Online instructor-led training

Virtual training sessions with a live instructor provide more structure and interaction than self-led training, while still offering the flexibility of learning from anywhere. It is also often less expensive than in-person training. It still may be difficult to receive direct feedback and personalized content as online sessions can have many attendees. Technical hurdles and outside distractions threaten a learner’s focus during online training.

With the right visual aids and interactive elements, visual learners can excel in an online instructor-led training environment. Auditory learners can also benefit from the added feedback from instructors and interaction with other trainees.

Live, in-person training

In-person training is the most immersive option, allowing greater interaction with the instructor and other students. It also offers personalized one-on-one feedback for individual learners. The downside is that it can be expensive and requires a significant time commitment. Additionally, if a learner needs to reschedule or miss a session, they may have difficulty catching up.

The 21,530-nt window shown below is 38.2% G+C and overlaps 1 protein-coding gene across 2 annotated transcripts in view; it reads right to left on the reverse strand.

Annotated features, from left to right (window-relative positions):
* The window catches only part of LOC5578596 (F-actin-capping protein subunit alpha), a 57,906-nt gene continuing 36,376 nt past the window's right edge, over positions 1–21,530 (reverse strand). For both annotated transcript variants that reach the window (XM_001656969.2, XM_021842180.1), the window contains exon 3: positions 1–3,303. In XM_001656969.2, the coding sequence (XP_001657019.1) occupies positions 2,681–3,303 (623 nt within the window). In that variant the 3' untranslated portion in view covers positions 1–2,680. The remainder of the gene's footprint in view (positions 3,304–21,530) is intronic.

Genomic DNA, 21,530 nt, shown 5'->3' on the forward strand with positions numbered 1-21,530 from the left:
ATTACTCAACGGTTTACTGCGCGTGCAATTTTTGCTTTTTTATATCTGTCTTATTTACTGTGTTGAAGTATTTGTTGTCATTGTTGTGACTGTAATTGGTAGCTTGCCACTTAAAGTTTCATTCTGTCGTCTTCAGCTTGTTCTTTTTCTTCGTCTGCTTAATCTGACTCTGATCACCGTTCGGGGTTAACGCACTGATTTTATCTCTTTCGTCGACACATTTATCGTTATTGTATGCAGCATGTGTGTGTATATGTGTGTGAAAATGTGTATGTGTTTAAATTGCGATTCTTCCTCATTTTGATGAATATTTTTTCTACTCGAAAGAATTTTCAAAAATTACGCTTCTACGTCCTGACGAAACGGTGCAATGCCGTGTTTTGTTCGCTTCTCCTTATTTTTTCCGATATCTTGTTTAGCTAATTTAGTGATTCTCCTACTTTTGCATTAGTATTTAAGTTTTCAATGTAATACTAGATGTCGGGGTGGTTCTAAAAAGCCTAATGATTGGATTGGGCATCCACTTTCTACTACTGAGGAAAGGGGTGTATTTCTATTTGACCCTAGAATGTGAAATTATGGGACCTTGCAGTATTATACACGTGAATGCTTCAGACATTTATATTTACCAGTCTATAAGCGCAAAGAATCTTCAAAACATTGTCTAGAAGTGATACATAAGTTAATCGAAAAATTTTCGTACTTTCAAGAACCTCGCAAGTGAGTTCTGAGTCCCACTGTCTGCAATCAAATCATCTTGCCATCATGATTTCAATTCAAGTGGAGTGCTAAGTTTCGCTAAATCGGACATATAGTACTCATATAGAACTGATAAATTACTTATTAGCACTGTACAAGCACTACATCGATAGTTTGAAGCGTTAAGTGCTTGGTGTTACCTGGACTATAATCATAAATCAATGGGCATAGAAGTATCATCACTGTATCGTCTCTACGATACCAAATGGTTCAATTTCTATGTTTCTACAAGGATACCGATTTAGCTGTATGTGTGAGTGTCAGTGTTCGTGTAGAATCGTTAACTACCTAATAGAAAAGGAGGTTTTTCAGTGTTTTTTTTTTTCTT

Kinesthetic learners are likely to be at their best with live, in-person training. They can be more involved in hands-on activities and physically interact with materials and classmates. Conversely, auditory learners may experience difficulties in a live training environment where they can’t manage background noise or external distractions. They would need clear instructions from a well-spoken instructor.

When picking a training format, it is fundamental to be mindful of an individual's learning style. A well-crafted training program would serve different learning styles and allow individuals to study based on their inclinations.

The Future of Training